When I punched start and end points into Google Maps for a trip near Yosemite National Park, the suggested route included a Jeep trail that was built in 1916-17 to 1913 wagon-trail standards, has been closed to traffic since 1938, and now sits in wilderness open only to hikers and horses.
Good thing we knew better. Still, it’s hard to believe a service millions rely on could be so far off.
Ahead of a trip, I often use Google Maps to calculate driving distances and time, then pick whatever route I feel like. I often try to avoid driving the same route twice.
The idea of depending on electronics as a safety net can leave you in a free fall. I always vet everything with detailed maps. In time, you can learn to read the land, and in turn, how to find water, the best routes and the best locations for camp sites with scarcely looking at a map.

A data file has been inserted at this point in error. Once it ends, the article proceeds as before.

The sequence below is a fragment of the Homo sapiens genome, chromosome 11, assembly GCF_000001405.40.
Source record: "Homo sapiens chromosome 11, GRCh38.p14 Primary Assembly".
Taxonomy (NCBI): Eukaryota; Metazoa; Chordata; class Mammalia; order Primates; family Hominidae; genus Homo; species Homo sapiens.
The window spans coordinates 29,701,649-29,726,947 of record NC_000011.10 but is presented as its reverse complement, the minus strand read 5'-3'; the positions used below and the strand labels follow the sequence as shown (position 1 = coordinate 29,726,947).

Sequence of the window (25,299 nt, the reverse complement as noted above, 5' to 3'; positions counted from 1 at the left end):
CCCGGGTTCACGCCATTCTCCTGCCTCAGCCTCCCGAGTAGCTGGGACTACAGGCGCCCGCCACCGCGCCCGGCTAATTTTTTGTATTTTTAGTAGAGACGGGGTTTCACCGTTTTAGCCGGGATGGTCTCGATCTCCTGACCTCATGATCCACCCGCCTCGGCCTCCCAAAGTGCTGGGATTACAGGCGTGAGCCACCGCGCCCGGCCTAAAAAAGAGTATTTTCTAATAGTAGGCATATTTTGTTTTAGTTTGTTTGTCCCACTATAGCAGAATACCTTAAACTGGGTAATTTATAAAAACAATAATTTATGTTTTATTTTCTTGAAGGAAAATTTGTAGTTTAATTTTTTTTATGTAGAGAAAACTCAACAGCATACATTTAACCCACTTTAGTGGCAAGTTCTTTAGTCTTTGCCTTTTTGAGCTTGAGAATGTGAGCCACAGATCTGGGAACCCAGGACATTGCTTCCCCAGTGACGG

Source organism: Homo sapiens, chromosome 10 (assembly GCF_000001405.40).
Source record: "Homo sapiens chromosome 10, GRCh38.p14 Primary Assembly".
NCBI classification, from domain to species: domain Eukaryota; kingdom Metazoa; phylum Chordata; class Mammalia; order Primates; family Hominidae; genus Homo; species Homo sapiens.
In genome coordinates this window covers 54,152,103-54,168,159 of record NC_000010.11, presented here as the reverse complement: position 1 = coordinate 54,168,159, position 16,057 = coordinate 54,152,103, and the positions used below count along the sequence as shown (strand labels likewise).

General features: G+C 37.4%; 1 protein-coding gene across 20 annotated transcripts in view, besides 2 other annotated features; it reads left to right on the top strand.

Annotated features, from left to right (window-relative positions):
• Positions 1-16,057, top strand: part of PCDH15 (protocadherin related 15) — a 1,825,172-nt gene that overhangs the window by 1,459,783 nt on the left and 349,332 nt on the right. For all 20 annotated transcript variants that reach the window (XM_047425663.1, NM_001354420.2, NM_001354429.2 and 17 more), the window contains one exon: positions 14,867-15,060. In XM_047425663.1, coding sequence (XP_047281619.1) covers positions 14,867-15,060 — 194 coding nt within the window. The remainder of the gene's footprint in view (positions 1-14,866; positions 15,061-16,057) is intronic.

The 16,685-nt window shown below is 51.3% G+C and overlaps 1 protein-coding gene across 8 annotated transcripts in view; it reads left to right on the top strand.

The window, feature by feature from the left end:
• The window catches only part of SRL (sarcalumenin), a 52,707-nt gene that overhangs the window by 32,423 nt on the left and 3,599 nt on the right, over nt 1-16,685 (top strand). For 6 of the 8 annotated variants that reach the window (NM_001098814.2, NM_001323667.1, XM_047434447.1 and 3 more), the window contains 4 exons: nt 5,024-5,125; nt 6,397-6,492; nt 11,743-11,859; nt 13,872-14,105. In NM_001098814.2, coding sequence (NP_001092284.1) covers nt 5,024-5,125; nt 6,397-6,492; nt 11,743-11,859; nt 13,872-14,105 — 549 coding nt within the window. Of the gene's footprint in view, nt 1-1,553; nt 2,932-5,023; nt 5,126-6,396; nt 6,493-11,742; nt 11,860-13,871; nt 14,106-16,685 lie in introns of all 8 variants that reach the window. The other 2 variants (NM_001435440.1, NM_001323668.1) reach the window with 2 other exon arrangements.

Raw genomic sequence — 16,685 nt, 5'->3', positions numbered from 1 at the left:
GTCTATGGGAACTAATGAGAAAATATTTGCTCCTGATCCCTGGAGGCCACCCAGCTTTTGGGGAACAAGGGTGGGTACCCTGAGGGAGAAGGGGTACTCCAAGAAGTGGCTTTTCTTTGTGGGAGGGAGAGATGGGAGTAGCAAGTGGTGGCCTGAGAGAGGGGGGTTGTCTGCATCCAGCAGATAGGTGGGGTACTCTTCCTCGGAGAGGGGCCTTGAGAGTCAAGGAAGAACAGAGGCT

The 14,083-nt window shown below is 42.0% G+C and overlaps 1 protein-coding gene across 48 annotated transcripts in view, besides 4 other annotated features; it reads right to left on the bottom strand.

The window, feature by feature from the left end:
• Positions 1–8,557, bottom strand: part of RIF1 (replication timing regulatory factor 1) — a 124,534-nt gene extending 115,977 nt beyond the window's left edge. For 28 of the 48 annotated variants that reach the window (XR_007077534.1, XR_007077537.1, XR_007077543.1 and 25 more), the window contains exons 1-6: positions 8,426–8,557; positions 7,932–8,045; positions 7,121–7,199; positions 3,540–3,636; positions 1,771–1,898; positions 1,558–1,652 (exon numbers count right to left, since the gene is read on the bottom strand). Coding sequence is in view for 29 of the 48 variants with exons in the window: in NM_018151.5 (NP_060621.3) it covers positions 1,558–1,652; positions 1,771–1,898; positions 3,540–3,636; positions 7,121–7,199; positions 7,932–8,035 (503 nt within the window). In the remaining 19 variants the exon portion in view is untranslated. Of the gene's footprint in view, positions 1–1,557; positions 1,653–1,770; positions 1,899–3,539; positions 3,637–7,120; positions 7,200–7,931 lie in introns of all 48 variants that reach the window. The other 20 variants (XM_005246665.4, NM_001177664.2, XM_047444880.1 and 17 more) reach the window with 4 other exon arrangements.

On one recent trip, we left from the Onion Valley Trailhead, located out of Independence in the eastern Sierra, and hiked over Kearsage Pass and Glen Pass to reach Rae Lakes. About 150 yards above Charlotte Lake, a guy stopped and asked for help. He showed me his GPS, which showed the trail we were on, the lake and another trail (that didn’t exist) that went to the lake.
“I can’t find the trail to the lake,” he said. “Here it is on my GPS. But I can’t find it. What do I do?”
I pointed at the lake, practically right in front of us. “Walk to it.”